Even though it's so easy to get lost in the voices, the instrumentals cannot be ignored. The aforementioned 'Beck + Call' is pure rock n' roll with its big guitars. Some songs exhibit a punkier attitude, such as 'So Sorry' towards the end of the record, booming with Leah Fay's challenging tone and the wild guitars. It's bridge is something else - the instrumental comes to a halt as Fay and Dreimanis sing under a palm muted guitar as the song builds back up to a giant explosion. 'Lola + Joseph' also has an absolutely immense instrumental, the brass section just as influential as its guitars. The deep brass really accent each chord with a definitive presence that you can't be indifferent to. It's so good. Softer moments are also present on the record - the pianos and smooth bass lead to dreamy strings and synths in 'Strange Habits' giving it a chilled back and ethereal vibe while still remaining memorable.
The best part of this album is definitely its vocals, but everything works together in a very amazing way. It's as if each element of the song is the support for another, in a form of musical symbiosis. The vocals are just like guitars, the higher register held onto by Fay while Dreimanis handles the low-end. The lyrics are something else, too. Single 'Push + Pull' expresses the duality of a volatile relationship, the chorus ethereally stating, "We're used to the night that leaves us unstable / We're used to the night, we take more than we're able / We're used to the night or whatever's on the table." There's also 'Jesus Said So', which is a huge bashing of modern culture. Through slamming words such as "White babies cry / On reality TV / Plastic surgery disaster / Inherit obesity" and the provocative imagery of "
The cops put men in cars / Drove them out into the snow / Find women's bodies in the rivers / But nobody seems to know", it really leaves a lot to wonder about.
The final track, the eponymous 'Touch' is a brilliant conclusion to the album. It's not an upfront track like a lot of the other big tracks were, but it instead builds into one wallowing crescendo of moody noise. The bluesy piano licks that repeat themselves from start to finish back the harmonies between Dreimanis and Fay, while the drums slowly build into the song's climax, bringing a thousand voices together for one big closure.
Touch is an album you can't really understand until you see it through. All you can tell is that it's something unique and strong. July Talk is only on their second album but sound like they've been together for decades, their sound so crisp and knowing. It's a musical astonishment. This band deserves more attention than their reputation for crazy live shows has garnered. They deserve worldwide fame
Favorite Tracks: Beck + Call, Lola + Joseph, Touch, Picturing Love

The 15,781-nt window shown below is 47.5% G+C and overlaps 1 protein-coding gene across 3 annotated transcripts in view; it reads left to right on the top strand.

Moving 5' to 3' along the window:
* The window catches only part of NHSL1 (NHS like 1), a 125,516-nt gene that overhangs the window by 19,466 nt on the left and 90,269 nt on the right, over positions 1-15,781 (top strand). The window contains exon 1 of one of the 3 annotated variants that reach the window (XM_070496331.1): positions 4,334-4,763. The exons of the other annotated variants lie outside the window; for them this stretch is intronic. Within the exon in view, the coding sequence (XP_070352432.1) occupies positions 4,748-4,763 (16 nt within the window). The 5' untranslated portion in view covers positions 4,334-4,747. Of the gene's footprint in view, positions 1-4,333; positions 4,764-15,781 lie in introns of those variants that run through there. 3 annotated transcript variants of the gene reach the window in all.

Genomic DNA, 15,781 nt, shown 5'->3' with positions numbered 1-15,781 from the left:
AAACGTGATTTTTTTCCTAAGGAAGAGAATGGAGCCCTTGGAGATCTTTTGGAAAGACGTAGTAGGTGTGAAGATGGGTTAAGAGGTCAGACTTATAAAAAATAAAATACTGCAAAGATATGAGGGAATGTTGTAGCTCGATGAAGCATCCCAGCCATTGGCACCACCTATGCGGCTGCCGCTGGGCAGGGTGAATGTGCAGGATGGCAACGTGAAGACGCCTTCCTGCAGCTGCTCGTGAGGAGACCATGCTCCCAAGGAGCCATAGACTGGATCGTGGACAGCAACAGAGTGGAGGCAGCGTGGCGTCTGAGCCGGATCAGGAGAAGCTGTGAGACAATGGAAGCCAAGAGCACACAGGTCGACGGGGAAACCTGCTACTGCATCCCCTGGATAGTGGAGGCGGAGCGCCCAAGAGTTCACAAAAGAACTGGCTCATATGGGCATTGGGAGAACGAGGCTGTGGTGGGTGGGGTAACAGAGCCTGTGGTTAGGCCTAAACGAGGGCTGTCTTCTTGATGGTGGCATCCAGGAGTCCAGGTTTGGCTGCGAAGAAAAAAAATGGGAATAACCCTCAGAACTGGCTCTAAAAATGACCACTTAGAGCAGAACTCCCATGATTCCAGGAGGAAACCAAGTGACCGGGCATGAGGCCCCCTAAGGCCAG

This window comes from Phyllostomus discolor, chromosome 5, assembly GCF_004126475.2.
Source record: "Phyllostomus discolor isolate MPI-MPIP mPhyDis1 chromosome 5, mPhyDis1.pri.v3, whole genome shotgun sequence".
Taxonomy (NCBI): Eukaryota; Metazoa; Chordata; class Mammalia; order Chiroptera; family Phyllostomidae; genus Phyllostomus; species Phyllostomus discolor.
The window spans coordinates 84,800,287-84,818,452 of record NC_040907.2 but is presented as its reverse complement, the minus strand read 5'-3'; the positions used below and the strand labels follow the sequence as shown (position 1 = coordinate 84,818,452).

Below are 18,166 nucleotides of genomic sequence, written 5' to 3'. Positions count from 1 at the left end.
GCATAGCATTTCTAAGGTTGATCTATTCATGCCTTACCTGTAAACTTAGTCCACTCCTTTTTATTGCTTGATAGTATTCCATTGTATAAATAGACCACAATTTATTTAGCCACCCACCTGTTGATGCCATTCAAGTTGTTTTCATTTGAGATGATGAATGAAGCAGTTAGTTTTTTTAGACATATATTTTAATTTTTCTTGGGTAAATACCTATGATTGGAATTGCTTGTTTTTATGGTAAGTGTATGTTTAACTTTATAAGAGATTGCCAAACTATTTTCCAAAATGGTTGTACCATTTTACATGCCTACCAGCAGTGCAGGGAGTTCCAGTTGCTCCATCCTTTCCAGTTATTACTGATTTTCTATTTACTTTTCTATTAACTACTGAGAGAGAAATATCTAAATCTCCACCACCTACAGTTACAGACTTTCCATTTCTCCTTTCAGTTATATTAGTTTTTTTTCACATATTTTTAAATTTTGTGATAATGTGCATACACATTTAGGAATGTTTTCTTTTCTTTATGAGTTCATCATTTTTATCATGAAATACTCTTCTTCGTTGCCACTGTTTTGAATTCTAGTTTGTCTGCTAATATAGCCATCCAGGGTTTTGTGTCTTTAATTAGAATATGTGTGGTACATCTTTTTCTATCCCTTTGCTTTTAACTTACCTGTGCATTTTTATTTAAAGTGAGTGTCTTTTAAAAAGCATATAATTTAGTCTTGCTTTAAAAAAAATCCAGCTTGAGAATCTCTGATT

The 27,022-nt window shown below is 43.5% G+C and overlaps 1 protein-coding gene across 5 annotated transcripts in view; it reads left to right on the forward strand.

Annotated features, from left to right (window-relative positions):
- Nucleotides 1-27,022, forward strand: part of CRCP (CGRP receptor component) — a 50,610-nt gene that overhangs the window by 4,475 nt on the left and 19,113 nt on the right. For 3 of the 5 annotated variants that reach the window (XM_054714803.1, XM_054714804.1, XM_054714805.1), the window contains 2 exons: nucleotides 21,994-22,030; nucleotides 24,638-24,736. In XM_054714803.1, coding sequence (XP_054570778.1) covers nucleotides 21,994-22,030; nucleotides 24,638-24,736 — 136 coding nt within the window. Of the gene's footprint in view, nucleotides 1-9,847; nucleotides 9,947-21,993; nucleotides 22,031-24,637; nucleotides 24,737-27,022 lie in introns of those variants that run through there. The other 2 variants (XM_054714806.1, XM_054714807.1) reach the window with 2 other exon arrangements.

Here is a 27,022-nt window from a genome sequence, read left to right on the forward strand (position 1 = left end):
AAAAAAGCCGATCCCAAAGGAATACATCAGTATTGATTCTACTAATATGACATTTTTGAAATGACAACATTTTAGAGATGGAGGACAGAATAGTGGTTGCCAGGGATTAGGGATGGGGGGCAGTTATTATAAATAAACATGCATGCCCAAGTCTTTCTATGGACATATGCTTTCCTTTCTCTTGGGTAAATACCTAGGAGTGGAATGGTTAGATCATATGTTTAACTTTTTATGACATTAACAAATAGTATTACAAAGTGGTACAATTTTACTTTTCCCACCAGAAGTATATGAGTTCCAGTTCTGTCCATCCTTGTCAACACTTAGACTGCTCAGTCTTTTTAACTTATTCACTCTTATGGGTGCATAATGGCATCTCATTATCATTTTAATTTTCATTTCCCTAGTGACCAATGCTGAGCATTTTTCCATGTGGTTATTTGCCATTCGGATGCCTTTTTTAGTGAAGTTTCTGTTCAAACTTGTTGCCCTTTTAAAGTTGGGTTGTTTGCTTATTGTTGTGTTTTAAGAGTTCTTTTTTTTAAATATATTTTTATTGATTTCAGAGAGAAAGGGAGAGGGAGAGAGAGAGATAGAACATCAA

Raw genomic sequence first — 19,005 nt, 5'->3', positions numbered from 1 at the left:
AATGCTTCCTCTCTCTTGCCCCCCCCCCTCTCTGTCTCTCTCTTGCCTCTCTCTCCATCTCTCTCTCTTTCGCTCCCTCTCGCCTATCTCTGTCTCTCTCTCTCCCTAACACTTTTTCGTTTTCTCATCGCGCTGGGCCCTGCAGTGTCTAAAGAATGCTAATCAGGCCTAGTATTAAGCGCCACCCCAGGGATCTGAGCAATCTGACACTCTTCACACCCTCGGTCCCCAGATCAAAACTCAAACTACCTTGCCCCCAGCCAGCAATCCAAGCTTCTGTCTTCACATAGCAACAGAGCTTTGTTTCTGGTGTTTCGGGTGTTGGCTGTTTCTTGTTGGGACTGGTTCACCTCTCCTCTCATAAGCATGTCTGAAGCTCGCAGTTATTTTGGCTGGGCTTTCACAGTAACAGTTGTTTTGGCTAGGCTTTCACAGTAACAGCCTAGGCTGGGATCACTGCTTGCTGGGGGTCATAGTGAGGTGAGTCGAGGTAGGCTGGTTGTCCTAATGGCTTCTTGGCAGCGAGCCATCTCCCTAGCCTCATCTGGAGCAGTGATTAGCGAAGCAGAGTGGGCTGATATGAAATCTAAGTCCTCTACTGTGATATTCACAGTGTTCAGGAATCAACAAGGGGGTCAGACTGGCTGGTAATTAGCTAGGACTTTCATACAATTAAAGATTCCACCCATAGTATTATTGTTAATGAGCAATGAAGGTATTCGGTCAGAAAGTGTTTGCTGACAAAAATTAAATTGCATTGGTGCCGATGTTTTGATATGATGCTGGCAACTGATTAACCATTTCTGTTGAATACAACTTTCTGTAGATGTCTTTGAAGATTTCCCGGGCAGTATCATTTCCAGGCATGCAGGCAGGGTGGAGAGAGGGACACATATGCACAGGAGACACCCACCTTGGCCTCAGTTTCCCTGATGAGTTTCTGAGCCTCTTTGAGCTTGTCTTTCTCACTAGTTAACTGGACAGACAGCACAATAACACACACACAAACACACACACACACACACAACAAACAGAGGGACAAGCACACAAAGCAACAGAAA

Least Favorite Track: Johnny + Mary
Rating: 86 / 100
The Warlocks have covered a lot of ground spanning their nearly two decade long career. They started off with long, drawn out jams spanning well over ten minutes. The eventually began shortening the lengths of their tracks in favor of something more confined. Their 7th album Songs From The Pale Eclipse is full of mid-tempo, condensed psychedelic rock tracks that the band has evolved to make, but none of them really amount to much.
Psychedelic rock's purpose is to take you on some sort of trip. This album doesn't feel like a psychedelic rock record as much as it does a full hour's study on the same mood. The one track on this album that feels definitively like a psych rock track is 'I Warned You' that finds itself spiraling with keyboards and harmonicas by its end. The album is otherwise a bluesier record, which in theory wouldn't be a problem.
Sadly, the problem in lies in the fact that the album pretty much sounds the same throughout its entirety. It's not until the final two tracks you can finally say "That's new." The album's opus 'Lonesome Bulldog' provides a hopeful outlook on the rest of the album, the Nirvana-esque approach to the guitar that ultimately builds to a powerful guitar solo to carry the track to its end. Everything this album wants to say is taken care of within the first songs. The opening number 'Only You' sets the dark tone of the record, and 'Lonesome Bulldog' sets the sonic scene the rest of the album wishes it could replicate.
For what it's worth, the lyrics on this album do shine at points. The main lyrical success is 'Drinking Song', a song that begins off by singing off the joys of drinking with drunkenly sung lines such as "All alcohol, he never pretends / Bet you're gonna meet a million best friends," before it relapses on itself and speaks of the horrors of it: "So many times I wanna give you up / Especially when I'm so fucked up / So many lives you've taken without regret / Won't be the first time or last to give you up." The song's bridge consists of a guitar solo that sounds as equally defeated as the vocals do, before the song somberly ends with vocalist Bobby Hecksher whimpering away as alcoholism takes him away.
The longest song on the record, 'Dance Alone' also has something interesting going on it, and that lies in the song's reminiscent composure. It clocks in at six minutes, half the length of the band's older jam songs that sound much the same. The song has multiple different pieces to it that reprise themselves throughout, including the bubbly guitar parts in the verses and reverberating guitar chords that build the choruses. It feels like a nice little moment of appreciation for their past. While it's not really a special track in the album, it does have that interesting quality going for it.
Songs From The Pale Eclipse is a chill album, but there's little incentive to listen to it after the first two or three songs. Everything pretty much sounds monotonous. You start at the beginning and tune out until the end, where 'I Warned You' brings real psychedelic rock to the table and 'The Arp Made Me Cry' takes the album out on a somber note. You can tell The Warlocks tried here, but they really didn't find much ground. The same general idea is used throughout most every song and for that, this album ends up feeling dull. The band's definitely capable of bigger and better things; let's hope this isn't the start of a downfall.